Personalized email campaigns can become a massive advantage here. Build custom flows for anything from majors to student interests and hobbies. Send them out at a weekly cadence throughout the summer, and don’t be afraid to change up the sender to program directors or student club presidents. The more personal the outreach appears, the more likely your incoming students will be to engage with them.

4. Make Your College Life (And Move-In Day) Come to Life

We know about the importance of move-in day for your incoming class. But especially given students’ concern about being ready for school, how you communicate about move-in day throughout summer also makes a difference.

The key here is turning what might be a scary time into excitement. Share the different activities your incoming class can participate in. Let the introverts know that not all of those events are required. Also, give them the resources they need to know where to go, what to bring, and how to connect with others.

Even sharing the logistics of move-in day early can make a difference. For example, sharing your interactive map and move-in day layer in June allows families to plan and maybe even take a test drive out to campus early.

5. Facilitate Community Building

On a more nuanced level, becoming more college-ready also means getting to know your peers who enter school with you and have already been there. While that process is partially organic, every institution can facilitate that level of community virtually throughout the summer.

Most commonly, that means building social media groups in which members of the incoming class can communicate with each other. You may also want to consider a group for parents of the incoming class.

But you can also go beyond those basics. For example, consider a matching program in which a current student becomes akin to a big brother or sister to a group of incoming students. Create these connections early, and encourage your current students to volunteer for this mentorship role. The earlier those connections get made, the stronger they’ll become once the fall semester rolls around.

6. Open Your Facilities Early

Who said your library or fitness studio should not open until the fall semester? Chances are some of your students and faculty already use it during summer. So why not open it up to students who have committed to coming to your institution early?

Adding this layer of engagement communicates a sense of place to your incoming students. The ability to swim in your pool, have a coffee in the library, or take a run on your track familiarizes them with the facilities and makes them feel like they’re already a student. That mental adjustment, in turn, will make them less likely to change their mind and contribute to summer melt at the last minute.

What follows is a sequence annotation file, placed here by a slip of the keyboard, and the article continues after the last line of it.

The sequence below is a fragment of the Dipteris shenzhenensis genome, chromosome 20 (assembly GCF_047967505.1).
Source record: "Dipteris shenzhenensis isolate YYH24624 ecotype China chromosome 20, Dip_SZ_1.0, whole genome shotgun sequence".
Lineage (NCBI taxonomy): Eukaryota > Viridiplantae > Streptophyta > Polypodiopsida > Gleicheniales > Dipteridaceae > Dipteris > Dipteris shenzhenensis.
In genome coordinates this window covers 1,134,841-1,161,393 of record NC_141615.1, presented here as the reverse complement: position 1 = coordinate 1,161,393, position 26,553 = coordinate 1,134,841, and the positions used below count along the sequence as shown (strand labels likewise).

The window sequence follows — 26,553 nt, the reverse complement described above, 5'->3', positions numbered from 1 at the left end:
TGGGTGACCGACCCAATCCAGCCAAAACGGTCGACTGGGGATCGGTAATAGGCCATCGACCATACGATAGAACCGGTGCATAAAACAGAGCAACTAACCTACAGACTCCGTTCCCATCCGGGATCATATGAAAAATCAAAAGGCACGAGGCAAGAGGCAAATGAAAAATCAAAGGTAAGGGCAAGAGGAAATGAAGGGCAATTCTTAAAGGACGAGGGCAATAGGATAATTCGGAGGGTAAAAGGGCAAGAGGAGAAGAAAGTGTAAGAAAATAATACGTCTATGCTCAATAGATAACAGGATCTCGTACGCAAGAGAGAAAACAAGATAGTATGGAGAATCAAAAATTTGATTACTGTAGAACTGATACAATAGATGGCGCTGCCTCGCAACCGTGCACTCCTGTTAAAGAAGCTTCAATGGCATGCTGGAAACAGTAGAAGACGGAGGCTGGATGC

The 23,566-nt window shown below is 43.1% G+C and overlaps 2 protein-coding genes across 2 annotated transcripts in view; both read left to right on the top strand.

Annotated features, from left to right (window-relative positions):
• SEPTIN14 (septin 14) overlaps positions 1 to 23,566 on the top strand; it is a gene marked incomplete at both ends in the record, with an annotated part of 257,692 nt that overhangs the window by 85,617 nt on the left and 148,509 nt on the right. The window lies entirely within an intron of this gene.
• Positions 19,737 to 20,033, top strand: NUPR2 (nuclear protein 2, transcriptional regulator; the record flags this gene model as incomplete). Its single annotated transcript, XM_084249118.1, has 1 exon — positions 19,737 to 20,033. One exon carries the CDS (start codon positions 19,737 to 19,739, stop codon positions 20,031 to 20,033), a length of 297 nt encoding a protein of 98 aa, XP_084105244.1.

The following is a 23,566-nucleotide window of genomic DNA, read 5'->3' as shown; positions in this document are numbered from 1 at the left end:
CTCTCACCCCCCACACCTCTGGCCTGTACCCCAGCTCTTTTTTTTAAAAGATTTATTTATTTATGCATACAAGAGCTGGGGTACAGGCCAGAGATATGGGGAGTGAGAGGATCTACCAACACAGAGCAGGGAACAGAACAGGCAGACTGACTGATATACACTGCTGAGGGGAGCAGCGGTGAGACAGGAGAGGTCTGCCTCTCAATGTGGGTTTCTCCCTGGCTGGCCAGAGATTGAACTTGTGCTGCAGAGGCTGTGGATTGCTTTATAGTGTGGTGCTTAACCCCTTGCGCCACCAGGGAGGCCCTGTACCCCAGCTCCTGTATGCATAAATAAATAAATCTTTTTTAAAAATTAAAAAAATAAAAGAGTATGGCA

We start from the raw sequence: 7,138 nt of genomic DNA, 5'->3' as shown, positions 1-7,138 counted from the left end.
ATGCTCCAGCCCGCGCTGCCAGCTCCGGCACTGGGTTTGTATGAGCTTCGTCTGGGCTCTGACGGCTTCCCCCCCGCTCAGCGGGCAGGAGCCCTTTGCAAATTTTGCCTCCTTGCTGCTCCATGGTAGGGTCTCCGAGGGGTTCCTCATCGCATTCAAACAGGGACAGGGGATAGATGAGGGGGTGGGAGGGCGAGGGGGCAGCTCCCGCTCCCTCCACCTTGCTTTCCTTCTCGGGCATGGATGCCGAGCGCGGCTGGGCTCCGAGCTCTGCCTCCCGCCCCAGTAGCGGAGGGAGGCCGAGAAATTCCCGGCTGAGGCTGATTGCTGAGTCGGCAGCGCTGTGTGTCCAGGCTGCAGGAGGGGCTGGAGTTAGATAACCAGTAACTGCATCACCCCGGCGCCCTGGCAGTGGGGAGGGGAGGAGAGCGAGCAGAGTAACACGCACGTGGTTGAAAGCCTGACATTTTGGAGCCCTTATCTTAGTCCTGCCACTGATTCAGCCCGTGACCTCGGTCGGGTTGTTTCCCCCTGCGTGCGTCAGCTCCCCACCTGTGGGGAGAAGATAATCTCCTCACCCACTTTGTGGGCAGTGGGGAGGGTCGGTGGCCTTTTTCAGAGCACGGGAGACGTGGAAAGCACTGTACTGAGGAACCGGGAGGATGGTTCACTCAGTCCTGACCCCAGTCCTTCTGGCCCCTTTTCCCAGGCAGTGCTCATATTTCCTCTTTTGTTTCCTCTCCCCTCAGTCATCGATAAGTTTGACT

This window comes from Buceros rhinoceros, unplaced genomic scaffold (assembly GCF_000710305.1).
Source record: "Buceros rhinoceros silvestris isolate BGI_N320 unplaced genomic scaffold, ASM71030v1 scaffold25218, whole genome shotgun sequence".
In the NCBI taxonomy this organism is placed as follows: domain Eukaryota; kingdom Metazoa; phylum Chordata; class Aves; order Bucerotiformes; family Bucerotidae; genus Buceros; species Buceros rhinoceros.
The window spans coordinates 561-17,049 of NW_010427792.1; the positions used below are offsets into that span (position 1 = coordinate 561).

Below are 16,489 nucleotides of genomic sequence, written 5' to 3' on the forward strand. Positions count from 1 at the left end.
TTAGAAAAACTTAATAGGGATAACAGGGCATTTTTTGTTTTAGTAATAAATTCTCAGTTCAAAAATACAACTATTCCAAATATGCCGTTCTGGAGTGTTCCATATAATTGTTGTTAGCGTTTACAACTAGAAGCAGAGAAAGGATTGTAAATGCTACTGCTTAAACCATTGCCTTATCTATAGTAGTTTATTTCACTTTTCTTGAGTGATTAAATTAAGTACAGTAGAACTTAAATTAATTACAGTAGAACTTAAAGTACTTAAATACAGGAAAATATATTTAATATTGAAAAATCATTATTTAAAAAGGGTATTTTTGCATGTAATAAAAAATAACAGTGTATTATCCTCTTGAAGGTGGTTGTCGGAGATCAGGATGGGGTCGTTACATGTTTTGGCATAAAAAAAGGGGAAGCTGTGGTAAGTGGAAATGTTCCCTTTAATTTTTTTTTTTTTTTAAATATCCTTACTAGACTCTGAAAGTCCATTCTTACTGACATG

7. Enhance Summer Melt Efforts Across Campus

Finally, the multifaceted nature of summer melt demands that any solution or strategy goes beyond a single channel or office. As the panelists in one of our recent webinars outlined, any engagement at this stage is built on trust. But building that trust is only possible when it comes from more than marketers or admissions counselors.

Instead, it requires outreach from your faculty and other academic representatives. Current students and athletic coaches can also play a major role. The more you can loop in others across campus, the more likely you’ll be to reach your students consistently and authentically.

Getting to that point takes time. Many of the campus faculty and staff will not necessarily understand that a deposit doesn’t necessarily equate to a student in the fall. Outlining the challenge in simple and direct terms, as well as highlighting the efforts you’re already building and how any broader initiatives can fit into them, can help get buy-in and engagement from other stakeholders across campus.

Leverage the Right Tactics and Technologies to Combat Summer Melt

Maintaining student engagement during summer is no small feat. But it’s an essential component of the recruitment funnel and the final stop to ensure that you bring in a healthy incoming class every year.

The above tactics offer a great way to get started in this process. However, you also need the right technology in place, from a CRM allowing audience segmentation and content personalization to an interactive map showing your incoming class around for early access, move-in day, in-person events, and more. A calendar system helping to distribute and promote your events is even better.

Fortunately, Concept3D can help. Our interactive map solutions and event calendar management systems can go a long way toward executing these tactics, ultimately helping to prevent and minimize summer melt. Ready to learn more? Contact us to start the conversation.